You CAN still shop while avoiding the dangers of fast fashion

By Brooke Hewson

The fashion industry is currently one of the biggest sources of pollution to the environment after the oil industry. Many people are completely unaware of just how large the consequences of the convenience of Fast Fashion clothing items can be.

Not only does Fast Fashion production release huge quantities of toxic and harmful chemicals into the air and water systems, but huge amounts of left-over fabric are thrown away. Polyester is one of the most commonly used fabrics due to its durability and easiness to wash and dry. It is also relatively inexpensive for companies to buy, making it a cheap fabric to use for multiple purposes. Polyester’s properties may make it a great fabric to use, however it is actually one of the most harmful to use. Its polymers are similar to those used in plastic bags, meaning that buying a cheap top, wearing it once or twice, then throwing it out, is just like going to the shop, buying five carrier bags and just throwing them out the window. These polymers can take hundreds of years to decompose, which means your wear-once-top can clutter up landfill sites and damage nature and wildlife.

Various effects are currently being done by online sites that are seen as ‘fast fashion’ companies to create recycled or more eco-friendly fashion pieces. Zara have seen how damaging polyester can potentially be when garments that may have many more wears to them are thrown out. They have created a new ‘Join Life’ range which features clothing recycled polyester and other fabrics. They allow for you to take your old, unwanted clothes to selected stores so that they can turn them into more nature-friendly, sustainable pieces. They say that one of their main aims is to ‘ensure that all (their) products are sustainable in all aspects, from raw materials to the design and production process.’. It highlights Zara’s passion for ditching this ‘fast fashion’ label they have, and their vision of a future where fashion is no longer the second biggest source of pollution.

The Blue Puffer Coat (£89.99) is one of Zara’s new pieces, made entirely of 100% recycled polyester which has come from recycled plastic bottles. It is a sleek, wet-look, long length coat, which features a high neck collar and front welt pockets with fastening zip. It was also made using less water and less energy making this garment really set the standard for how sustainable fashion should be.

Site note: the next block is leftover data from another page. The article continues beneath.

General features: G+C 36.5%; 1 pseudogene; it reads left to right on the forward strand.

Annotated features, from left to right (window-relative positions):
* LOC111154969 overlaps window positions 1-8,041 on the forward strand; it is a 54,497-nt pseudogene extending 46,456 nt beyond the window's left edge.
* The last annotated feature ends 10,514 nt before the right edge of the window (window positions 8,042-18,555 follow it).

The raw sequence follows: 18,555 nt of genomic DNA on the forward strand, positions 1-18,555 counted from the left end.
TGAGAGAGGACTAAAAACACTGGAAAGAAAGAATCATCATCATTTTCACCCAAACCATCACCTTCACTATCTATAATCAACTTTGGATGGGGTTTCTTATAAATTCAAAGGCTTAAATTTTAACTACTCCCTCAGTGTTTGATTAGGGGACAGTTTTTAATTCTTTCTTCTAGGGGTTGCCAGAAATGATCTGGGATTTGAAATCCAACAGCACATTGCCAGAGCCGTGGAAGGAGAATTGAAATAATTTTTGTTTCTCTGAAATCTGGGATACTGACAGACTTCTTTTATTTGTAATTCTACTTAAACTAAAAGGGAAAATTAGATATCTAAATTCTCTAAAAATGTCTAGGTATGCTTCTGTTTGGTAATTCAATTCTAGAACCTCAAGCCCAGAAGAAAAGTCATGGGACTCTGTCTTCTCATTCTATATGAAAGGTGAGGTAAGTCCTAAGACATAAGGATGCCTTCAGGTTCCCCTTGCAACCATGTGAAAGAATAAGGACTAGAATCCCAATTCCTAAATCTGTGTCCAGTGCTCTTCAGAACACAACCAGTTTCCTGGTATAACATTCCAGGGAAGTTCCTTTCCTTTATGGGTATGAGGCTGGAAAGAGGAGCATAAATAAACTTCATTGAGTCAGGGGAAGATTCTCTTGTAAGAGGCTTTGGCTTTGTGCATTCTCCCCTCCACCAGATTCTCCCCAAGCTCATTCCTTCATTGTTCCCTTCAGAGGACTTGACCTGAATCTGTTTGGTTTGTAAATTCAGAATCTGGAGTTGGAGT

Another brand eager to put a stop to this issue, is online company PrettyLittleThing. They have recently just launched a new ‘Recycled’ range where they have taken recycled t-shirt cut offs, factory waste and recycled plastic bottles to form a collection of everyday clothes at an affordable price. It claims to contain a range of wardrobe staples that can be invested in so that they are no just worn once or twice. By purchasing from this collection PrettyLittleThing are saying that you are updating your new season style but you are also doing your bit to make the world a better place. They are also offering an incentive for recycling your own clothes by giving out gift vouchers for doing so.

One of my favourite pieces from PrettyLittleThing collection is the Recycled Nude Pinstripe Two Piece. Top (£12) Bottoms (£15)

The nude two piece would be a wardrobe essential as it could be dressed up or dressed down to suit any occasion. The design of the trousers would be extremely flattering on any figure due to them being high waisted and the top could be swapped for some jeans or skirt to make an alternative look. The pieces were made from recycled factory waste and recycled plastic bottles. Which PrettyLittleThing states is ‘taking one small step to making the world a better place.’

These are just a few of the things the fashion industry is doing in order to help improve the way people use and dispose of their clothing. Although a lot is being done there is still many environmental issues surrounding the fashion industry and it is very unlikely that this issue will be resolved any time soon due to there still being so much needed to do.

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